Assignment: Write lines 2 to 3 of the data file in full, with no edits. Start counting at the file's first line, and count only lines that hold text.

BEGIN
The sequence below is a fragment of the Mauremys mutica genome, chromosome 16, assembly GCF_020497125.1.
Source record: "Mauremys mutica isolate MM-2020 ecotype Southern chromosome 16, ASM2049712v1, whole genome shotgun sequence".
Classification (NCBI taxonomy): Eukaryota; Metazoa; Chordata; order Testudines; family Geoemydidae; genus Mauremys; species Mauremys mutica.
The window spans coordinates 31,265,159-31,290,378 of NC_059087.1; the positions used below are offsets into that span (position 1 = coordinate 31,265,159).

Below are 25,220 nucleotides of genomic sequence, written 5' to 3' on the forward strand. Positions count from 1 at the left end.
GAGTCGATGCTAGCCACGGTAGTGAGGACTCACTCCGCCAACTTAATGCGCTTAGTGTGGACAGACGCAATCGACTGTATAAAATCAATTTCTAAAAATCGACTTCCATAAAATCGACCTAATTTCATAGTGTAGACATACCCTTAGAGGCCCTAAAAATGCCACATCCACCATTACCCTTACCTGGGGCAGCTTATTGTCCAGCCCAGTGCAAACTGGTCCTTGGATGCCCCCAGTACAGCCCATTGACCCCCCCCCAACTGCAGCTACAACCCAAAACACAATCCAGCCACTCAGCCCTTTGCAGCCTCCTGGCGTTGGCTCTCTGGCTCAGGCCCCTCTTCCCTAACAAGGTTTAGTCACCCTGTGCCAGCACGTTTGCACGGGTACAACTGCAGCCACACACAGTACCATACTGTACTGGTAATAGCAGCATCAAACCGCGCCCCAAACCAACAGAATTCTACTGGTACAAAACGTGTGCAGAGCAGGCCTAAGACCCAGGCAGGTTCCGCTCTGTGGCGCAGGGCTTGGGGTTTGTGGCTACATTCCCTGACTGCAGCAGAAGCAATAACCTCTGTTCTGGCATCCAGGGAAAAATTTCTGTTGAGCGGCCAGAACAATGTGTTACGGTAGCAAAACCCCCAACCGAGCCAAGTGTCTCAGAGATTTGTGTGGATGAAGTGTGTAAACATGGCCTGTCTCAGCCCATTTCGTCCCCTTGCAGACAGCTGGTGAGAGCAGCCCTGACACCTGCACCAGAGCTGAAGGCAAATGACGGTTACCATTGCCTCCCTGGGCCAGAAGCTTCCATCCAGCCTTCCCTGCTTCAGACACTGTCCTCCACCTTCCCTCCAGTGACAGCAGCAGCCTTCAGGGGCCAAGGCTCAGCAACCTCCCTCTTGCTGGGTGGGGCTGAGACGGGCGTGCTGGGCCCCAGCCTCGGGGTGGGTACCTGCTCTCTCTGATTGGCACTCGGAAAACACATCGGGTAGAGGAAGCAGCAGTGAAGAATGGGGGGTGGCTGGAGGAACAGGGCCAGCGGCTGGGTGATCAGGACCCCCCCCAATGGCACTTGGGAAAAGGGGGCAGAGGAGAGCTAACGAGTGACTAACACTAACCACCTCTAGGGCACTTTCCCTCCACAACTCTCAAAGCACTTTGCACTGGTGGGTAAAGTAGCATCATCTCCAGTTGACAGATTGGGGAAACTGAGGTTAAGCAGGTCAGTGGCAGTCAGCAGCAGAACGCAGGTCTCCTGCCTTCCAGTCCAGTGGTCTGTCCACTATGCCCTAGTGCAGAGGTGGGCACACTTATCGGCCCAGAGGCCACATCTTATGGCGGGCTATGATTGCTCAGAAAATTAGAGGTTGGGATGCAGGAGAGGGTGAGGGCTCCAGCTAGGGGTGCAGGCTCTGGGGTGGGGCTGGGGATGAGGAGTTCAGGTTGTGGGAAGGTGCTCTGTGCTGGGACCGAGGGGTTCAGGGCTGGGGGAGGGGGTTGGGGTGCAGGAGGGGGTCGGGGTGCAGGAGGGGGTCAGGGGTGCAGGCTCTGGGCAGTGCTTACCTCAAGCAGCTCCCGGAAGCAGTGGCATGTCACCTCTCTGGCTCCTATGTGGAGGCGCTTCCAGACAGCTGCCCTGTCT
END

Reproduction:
Source record: "Mauremys mutica isolate MM-2020 ecotype Southern chromosome 16, ASM2049712v1, whole genome shotgun sequence".
Classification (NCBI taxonomy): Eukaryota; Metazoa; Chordata; order Testudines; family Geoemydidae; genus Mauremys; species Mauremys mutica.